A Trust Fall in the Jungle

Our guide abruptly sprinted ahead of us. What could be more alarming in the jungle?! His trail Crocs echoing like muddy suction cups in my head, I wondered, “should I be straining to see what he’s rushing toward or whiplashing to catch a glimpse of what’s coming at us from behind?”

We were in the green mountains of Cockscomb Basin Wildlife Sanctuary in Belize, inside 128,000 acres of protected land and the first jaguar sanctuary in the world. My kindred travel friend and I were staying less than an hour’s drive away in Placencia, a quaint village of mixed Belizean cultures with an infusion of expats, celebrating life together on a picturesque peninsula along Belize’s southern coastline. We spent much of our time in the village perusing Placencia’s annual Sidewalk Art Festival and chatting up locals for glimpses of life behind the scenes. Yet, we craved an experience in the lush Belize countryside, and we placed blind faith in our guide to see us through it alive.

Part I: The Jungle Hike

Joseph called to us to catch up, to fixate on a small, dark hole in the moist earth. And from it, he propped a straw bridge. Out scurried the beautiful and bothered tenant. What a treat to see this stunner in the wild! According to our guide, this hairy arachnid, had most likely commandeered its home from a mouse who was a reluctant host and the main course for dinner.

Photos © Ecopsyched! | Lisa Barry
Tarantula on a trail embankment in Cockscomb Basin Wildlife Sanctuary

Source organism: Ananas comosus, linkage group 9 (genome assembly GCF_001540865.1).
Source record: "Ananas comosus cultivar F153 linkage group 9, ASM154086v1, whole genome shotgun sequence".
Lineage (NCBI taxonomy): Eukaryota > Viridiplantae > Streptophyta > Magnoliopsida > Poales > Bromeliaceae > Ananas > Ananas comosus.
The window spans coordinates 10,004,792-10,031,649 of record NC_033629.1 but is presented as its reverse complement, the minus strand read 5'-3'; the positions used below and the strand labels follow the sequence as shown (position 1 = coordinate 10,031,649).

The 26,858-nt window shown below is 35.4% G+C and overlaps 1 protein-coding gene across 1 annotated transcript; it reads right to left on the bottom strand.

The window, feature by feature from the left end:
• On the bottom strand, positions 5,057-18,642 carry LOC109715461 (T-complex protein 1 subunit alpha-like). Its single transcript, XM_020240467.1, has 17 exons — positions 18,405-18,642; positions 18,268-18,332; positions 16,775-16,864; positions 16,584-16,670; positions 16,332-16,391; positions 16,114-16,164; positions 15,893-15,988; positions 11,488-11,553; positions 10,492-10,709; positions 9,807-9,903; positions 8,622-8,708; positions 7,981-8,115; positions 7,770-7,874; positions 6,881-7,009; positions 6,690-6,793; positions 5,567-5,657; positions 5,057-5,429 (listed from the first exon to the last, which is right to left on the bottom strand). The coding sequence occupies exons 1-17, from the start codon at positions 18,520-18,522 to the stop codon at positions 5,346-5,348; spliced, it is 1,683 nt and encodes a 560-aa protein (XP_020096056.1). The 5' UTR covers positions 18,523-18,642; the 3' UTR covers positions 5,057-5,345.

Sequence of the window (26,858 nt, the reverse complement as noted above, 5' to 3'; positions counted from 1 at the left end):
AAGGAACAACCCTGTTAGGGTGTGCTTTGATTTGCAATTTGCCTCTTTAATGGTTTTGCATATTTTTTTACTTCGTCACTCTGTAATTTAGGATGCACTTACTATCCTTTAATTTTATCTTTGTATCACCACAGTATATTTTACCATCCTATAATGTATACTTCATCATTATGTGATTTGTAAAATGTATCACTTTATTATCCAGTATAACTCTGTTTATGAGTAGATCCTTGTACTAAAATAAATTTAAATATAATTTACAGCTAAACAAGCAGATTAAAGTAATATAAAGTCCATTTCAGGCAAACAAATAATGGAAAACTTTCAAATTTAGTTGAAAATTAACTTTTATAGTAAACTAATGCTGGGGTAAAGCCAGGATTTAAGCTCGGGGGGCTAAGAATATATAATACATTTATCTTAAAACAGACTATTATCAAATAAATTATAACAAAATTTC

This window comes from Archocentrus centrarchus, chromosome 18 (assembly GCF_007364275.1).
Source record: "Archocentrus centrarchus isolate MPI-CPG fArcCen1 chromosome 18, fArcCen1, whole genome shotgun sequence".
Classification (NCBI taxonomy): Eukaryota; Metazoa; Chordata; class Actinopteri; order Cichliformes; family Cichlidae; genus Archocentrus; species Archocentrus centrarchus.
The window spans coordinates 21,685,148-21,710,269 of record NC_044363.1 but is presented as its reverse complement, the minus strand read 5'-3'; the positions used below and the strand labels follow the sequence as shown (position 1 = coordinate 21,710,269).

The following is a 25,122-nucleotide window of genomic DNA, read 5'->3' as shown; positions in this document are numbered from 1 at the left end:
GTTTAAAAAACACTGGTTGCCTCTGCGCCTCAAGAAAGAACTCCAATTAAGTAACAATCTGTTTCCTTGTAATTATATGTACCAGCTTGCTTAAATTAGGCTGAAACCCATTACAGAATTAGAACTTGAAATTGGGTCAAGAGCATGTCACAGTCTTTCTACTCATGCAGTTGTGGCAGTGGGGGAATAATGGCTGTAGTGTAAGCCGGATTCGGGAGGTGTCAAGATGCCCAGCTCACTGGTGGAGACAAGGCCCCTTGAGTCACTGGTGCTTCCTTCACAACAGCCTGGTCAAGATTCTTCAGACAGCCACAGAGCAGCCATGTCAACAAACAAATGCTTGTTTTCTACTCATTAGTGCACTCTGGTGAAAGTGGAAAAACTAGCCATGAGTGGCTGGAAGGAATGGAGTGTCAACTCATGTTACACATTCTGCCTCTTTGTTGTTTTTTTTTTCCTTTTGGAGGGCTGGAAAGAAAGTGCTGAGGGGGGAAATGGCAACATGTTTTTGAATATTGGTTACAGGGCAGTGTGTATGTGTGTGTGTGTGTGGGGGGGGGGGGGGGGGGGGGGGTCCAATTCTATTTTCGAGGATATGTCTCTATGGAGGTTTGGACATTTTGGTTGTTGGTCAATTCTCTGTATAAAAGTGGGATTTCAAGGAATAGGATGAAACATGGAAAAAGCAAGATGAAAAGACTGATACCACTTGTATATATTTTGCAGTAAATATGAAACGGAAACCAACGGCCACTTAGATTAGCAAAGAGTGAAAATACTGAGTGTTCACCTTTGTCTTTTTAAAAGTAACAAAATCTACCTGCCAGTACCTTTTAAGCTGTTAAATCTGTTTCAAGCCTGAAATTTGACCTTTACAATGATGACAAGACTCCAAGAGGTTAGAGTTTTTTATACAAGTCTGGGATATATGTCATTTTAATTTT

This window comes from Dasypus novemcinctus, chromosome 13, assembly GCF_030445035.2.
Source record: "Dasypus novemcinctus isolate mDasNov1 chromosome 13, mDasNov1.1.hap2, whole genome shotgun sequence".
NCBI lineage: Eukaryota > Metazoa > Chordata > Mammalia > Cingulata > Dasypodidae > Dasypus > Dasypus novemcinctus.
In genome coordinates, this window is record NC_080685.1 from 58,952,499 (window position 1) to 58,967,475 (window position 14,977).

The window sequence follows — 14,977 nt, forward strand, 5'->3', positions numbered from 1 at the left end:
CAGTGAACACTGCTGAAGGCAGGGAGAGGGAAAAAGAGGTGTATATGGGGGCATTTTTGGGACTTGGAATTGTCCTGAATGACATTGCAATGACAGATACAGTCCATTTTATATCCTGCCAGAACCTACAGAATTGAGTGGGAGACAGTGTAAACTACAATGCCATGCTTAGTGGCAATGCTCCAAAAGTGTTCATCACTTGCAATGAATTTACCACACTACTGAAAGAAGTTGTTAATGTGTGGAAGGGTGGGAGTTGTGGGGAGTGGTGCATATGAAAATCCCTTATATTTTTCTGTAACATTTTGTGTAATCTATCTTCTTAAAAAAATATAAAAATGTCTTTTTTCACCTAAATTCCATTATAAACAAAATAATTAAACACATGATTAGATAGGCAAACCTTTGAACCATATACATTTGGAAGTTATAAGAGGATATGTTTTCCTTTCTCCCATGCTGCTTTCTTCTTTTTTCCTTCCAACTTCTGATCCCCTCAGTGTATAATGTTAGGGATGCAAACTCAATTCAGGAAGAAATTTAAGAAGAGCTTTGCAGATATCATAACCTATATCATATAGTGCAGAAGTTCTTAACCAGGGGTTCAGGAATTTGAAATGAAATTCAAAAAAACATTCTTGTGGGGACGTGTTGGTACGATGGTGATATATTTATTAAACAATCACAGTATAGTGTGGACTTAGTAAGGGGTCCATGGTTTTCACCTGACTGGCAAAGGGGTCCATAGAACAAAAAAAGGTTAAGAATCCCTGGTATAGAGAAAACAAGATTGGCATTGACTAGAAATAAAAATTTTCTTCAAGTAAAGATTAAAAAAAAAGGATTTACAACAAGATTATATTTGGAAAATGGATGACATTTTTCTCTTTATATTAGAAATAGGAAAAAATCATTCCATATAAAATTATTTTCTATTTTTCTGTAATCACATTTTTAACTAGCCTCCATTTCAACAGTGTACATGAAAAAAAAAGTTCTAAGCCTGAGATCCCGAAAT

Joseph was our engaging guide. In his young 20s, he impressed us with his knowledge of Belizean plant an animal life. He told us of powerful jaguars, and that we were unlikely to encounter the nocturnal cats, but to keep a watchful eye. He raced into the tree line to track the toucans in the canopy, in hopes of leading us to a glimpse. And he alerted our group to each of many industrious carpenter ant highways on the trail.

This brief tarantula encounter was one of many highlights for our patchwork group of six American tourists shuttled into the Belizean jungle. From first-hand demonstrations of the mega strength of ants, to chewing on bitter forest leaves, to tracing our hands over tree bark marred by jaguar claws, we put our trust in our guide to keep us un-venomed, un-poisoned, and intact on the jungle trail.

Photos © Ecopsyched! | Lisa Barry
Tree scratched by a jaguar and jungle guide collecting samples from a rubber tree in Cockscomb Basin Wildlife Sanctuary

Part II: The Free Float

After a break for a savory Belizean lunch offered by our guide, we ditched our valuables (including cameras, so you and I must use our imaginations from here). We suited up for our hike to Stann Creek and toted our inner tubes down a grassy pathway. We plopped into the slow river current and drifted away from shore, soaking in tropical sunbeams.

Most critters were out of sight at the height of the afternoon, save for a few. Joseph motioned in the direction of the overarching canopy where plum-sized bats dangled from low tree limbs. They took flight just above the surface of the water, darting to avoid colliding with our heads. I laughed nervously, relieved that no flying puppies were entangled in my hair. I even shooed away my beloved dragonflies, a thoughtless reaction from this nature-immersive gal who knew she was a little shy of shots in a foreign jungle.

We ebbed and flowed as a group, pausing to cluster together from time to time. I savored some time to reflect on the likelihood of these moments. For reasons I can’t remember, I’d waited a long time to be here—in this country, on its shores, deep in its jungle. Finally, a last-minute decision to wait no more landed me in this easy paradise of adventure and wonder.

We floated along Stann Creek for almost an hour, without incident. Our biggest threat had been bottoming out over an occasional sandbar. Relaxed, we docked at our departure point to prepare for the final leg of our jungle adventure.

Part III: The Slippery Slope into a Trust Fall